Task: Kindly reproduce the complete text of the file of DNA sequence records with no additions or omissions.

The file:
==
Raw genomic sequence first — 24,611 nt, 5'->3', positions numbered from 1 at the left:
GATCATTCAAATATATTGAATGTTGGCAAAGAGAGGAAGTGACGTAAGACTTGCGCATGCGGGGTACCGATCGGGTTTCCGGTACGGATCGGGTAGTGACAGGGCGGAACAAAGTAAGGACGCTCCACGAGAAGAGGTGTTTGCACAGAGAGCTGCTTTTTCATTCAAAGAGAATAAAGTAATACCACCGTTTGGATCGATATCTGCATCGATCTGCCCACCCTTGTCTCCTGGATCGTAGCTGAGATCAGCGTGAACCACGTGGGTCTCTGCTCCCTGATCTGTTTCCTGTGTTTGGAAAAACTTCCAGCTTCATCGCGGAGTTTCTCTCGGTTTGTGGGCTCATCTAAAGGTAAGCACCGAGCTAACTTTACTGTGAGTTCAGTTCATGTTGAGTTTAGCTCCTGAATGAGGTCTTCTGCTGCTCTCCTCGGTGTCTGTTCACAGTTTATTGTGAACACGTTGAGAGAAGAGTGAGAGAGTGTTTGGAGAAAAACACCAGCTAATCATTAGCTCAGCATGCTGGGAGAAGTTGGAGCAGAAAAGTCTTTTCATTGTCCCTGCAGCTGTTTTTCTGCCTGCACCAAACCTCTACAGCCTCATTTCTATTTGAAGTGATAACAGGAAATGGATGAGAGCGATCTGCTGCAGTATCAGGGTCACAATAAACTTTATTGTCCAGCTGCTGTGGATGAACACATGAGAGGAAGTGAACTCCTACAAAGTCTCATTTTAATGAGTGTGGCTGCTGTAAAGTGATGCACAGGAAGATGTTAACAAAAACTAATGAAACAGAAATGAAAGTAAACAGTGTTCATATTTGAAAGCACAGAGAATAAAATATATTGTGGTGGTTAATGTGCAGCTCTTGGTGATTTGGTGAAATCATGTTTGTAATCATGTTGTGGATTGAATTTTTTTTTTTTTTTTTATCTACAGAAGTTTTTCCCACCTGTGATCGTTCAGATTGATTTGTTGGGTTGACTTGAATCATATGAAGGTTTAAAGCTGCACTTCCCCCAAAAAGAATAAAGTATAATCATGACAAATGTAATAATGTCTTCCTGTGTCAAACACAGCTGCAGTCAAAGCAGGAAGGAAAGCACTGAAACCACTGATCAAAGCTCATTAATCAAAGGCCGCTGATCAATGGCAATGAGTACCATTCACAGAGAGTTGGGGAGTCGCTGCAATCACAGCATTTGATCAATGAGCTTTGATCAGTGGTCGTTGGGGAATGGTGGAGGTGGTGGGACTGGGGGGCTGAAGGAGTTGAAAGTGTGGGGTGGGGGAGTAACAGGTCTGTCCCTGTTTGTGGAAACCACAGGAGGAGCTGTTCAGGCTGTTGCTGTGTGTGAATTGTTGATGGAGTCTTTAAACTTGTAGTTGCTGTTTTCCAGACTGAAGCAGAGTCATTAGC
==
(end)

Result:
Raw genomic sequence first — 24,611 nt, 5'->3', positions numbered from 1 at the left:
GATCATTCAAATATATTGAATGTTGGCAAAGAGAGGAAGTGACGTAAGACTTGCGCATGCGGGGTACCGATCGGGTTTCCGGTACGGATCGGGTAGTGACAGGGCGGAACAAAGTAAGGACGCTCCACGAGAAGAGGTGTTTGCACAGAGAGCTGCTTTTTCATTCAAAGAGAATAAAGTAATACCACCGTTTGGATCGATATCTGCATCGATCTGCCCACCCTTGTCTCCTGGATCGTAGCTGAGATCAGCGTGAACCACGTGGGTCTCTGCTCCCTGATCTGTTTCCTGTGTTTGGAAAAACTTCCAGCTTCATCGCGGAGTTTCTCTCGGTTTGTGGGCTCATCTAAAGGTAAGCACCGAGCTAACTTTACTGTGAGTTCAGTTCATGTTGAGTTTAGCTCCTGAATGAGGTCTTCTGCTGCTCTCCTCGGTGTCTGTTCACAGTTTATTGTGAACACGTTGAGAGAAGAGTGAGAGAGTGTTTGGAGAAAAACACCAGCTAATCATTAGCTCAGCATGCTGGGAGAAGTTGGAGCAGAAAAGTCTTTTCATTGTCCCTGCAGCTGTTTTTCTGCCTGCACCAAACCTCTACAGCCTCATTTCTATTTGAAGTGATAACAGGAAATGGATGAGAGCGATCTGCTGCAGTATCAGGGTCACAATAAACTTTATTGTCCAGCTGCTGTGGATGAACACATGAGAGGAAGTGAACTCCTACAAAGTCTCATTTTAATGAGTGTGGCTGCTGTAAAGTGATGCACAGGAAGATGTTAACAAAAACTAATGAAACAGAAATGAAAGTAAACAGTGTTCATATTTGAAAGCACAGAGAATAAAATATATTGTGGTGGTTAATGTGCAGCTCTTGGTGATTTGGTGAAATCATGTTTGTAATCATGTTGTGGATTGAATTTTTTTTTTTTTTTTTATCTACAGAAGTTTTTCCCACCTGTGATCGTTCAGATTGATTTGTTGGGTTGACTTGAATCATATGAAGGTTTAAAGCTGCACTTCCCCCAAAAAGAATAAAGTATAATCATGACAAATGTAATAATGTCTTCCTGTGTCAAACACAGCTGCAGTCAAAGCAGGAAGGAAAGCACTGAAACCACTGATCAAAGCTCATTAATCAAAGGCCGCTGATCAATGGCAATGAGTACCATTCACAGAGAGTTGGGGAGTCGCTGCAATCACAGCATTTGATCAATGAGCTTTGATCAGTGGTCGTTGGGGAATGGTGGAGGTGGTGGGACTGGGGGGCTGAAGGAGTTGAAAGTGTGGGGTGGGGGAGTAACAGGTCTGTCCCTGTTTGTGGAAACCACAGGAGGAGCTGTTCAGGCTGTTGCTGTGTGTGAATTGTTGATGGAGTCTTTAAACTTGTAGTTGCTGTTTTCCAGACTGAAGCAGAGTCATTAGC